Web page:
Review of “The Defining Moment: FDR’s Hundred Days” by Jonathan Alter

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Jonathan Alter’s “The Defining Moment: FDR’s Hundred Days and the Triumph of Hope” was published in 2006. Alter is a journalist and author and was a columnist for Newsweek magazine for nearly thirty years. His most recent book “The Center Holds: Obama and His Enemies” was published in 2013.

Despite its title, “The Defining Moment” is not a book focused exclusively – or even mostly –  on FDR’s first one hundred days in office. Nor is it a comprehensive biography of Franklin Roosevelt. Instead, it is an enjoyable but perplexing book whose precise mission is never entirely clear.

The first two-thirds of this 337-page book covers FDR’s pre-presidency in a solid but not exceptional manner. These thirty-one chapters define Roosevelt’s personality and character and create the historical context for his election as president.  Unfortunately, coverage of this period is uneven and readers already familiar with Roosevelt will grow impatient waiting for analysis of the dramatic early days of FDR’s presidency.

Once the book’s attention does turn toward Roosevelt’s first “Hundred Days” the narrative itself leaves the reader with the impression that this slice of history is not particularly deserving of special focus. This discussion lasts fewer than fifty pages and, like the rest of the book, contains no new significant insights. The book’s final chapter is reserved for a review of Social Security (signed into law two years later) and an Epilogue whisks the reader through the remaining eleven years of Roosevelt’s presidency.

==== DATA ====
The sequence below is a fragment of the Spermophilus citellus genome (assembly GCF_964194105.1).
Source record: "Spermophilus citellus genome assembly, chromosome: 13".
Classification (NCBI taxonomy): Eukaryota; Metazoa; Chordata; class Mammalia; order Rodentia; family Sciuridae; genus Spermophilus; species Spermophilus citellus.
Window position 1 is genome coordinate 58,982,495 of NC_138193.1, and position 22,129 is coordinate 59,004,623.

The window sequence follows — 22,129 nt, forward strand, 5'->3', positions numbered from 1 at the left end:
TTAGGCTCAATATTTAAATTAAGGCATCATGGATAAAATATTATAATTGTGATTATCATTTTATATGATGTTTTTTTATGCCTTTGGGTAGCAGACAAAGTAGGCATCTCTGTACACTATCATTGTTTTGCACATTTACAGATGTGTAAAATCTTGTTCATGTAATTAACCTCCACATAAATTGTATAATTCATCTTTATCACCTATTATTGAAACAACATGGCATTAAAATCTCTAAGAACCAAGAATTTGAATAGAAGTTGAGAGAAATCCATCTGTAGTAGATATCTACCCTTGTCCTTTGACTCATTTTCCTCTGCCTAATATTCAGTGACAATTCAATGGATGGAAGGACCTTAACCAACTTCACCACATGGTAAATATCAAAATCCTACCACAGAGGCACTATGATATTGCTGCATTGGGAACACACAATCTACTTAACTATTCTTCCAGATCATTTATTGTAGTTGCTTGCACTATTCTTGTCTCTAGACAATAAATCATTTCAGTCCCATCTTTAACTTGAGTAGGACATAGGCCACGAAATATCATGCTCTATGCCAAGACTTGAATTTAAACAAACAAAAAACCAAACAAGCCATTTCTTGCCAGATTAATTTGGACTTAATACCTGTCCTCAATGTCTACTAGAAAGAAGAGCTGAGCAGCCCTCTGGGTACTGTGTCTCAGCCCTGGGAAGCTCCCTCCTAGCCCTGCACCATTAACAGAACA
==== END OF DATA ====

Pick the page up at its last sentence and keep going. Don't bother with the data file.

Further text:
In spite of its structural flaws, this is an easy and generally entertaining read. The book’s tone also reveals its author as a journalist and not a historian or academic. It is written in “plain English” so it can be enjoyed by readers not normally drawn to history texts or biographies. And many of the author’s observations are strikingly cogent and convincing.

The narrative occasionally borders on breezy, but nearly as often it dives into a topic with more rigor and substance than expected. As just one example, Alter’s description of preparations for FDR’s 1933 inauguration (including the drafting of his inaugural speech) is far more detailed and much more fascinating than anything I’ve read elsewhere of those events. And yet his four years as governor of New York seem an unimportant after-thought.

Overall, Jonathan Alter’s “The Defining Moment” will prove refreshing to some readers and frustrating to many others. General readers seeking a bit more than a cursory review of Roosevelt’s pre-presidency will likely be pleased. But anyone expecting to find a “Defining Moment” or who hopes to encounter decisive, penetrating coverage of FDR’s first hundred days will almost certainly be disappointed.

Overall Rating: 3½ stars

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